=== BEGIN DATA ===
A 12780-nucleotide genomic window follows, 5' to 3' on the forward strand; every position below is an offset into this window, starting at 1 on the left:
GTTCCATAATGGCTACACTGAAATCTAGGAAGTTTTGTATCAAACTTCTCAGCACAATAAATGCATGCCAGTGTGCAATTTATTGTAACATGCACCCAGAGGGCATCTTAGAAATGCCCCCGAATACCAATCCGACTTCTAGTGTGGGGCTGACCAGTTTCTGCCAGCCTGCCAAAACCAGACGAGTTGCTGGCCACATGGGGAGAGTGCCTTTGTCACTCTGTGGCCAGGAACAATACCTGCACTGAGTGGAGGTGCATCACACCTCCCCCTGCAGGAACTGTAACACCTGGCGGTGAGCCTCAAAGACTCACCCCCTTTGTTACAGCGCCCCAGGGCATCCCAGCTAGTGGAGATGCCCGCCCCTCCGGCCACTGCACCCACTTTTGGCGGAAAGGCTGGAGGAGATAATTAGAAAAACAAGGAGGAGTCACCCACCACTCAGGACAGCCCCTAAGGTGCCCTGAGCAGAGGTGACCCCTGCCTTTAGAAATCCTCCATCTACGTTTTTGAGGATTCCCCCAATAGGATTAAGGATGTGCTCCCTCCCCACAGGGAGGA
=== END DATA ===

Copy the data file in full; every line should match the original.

A 12780-nucleotide genomic window follows, 5' to 3' on the forward strand; every position below is an offset into this window, starting at 1 on the left:
GTTCCATAATGGCTACACTGAAATCTAGGAAGTTTTGTATCAAACTTCTCAGCACAATAAATGCATGCCAGTGTGCAATTTATTGTAACATGCACCCAGAGGGCATCTTAGAAATGCCCCCGAATACCAATCCGACTTCTAGTGTGGGGCTGACCAGTTTCTGCCAGCCTGCCAAAACCAGACGAGTTGCTGGCCACATGGGGAGAGTGCCTTTGTCACTCTGTGGCCAGGAACAATACCTGCACTGAGTGGAGGTGCATCACACCTCCCCCTGCAGGAACTGTAACACCTGGCGGTGAGCCTCAAAGACTCACCCCCTTTGTTACAGCGCCCCAGGGCATCCCAGCTAGTGGAGATGCCCGCCCCTCCGGCCACTGCACCCACTTTTGGCGGAAAGGCTGGAGGAGATAATTAGAAAAACAAGGAGGAGTCACCCACCACTCAGGACAGCCCCTAAGGTGCCCTGAGCAGAGGTGACCCCTGCCTTTAGAAATCCTCCATCTACGTTTTTGAGGATTCCCCCAATAGGATTAAGGATGTGCTCCCTCCCCACAGGGAGGA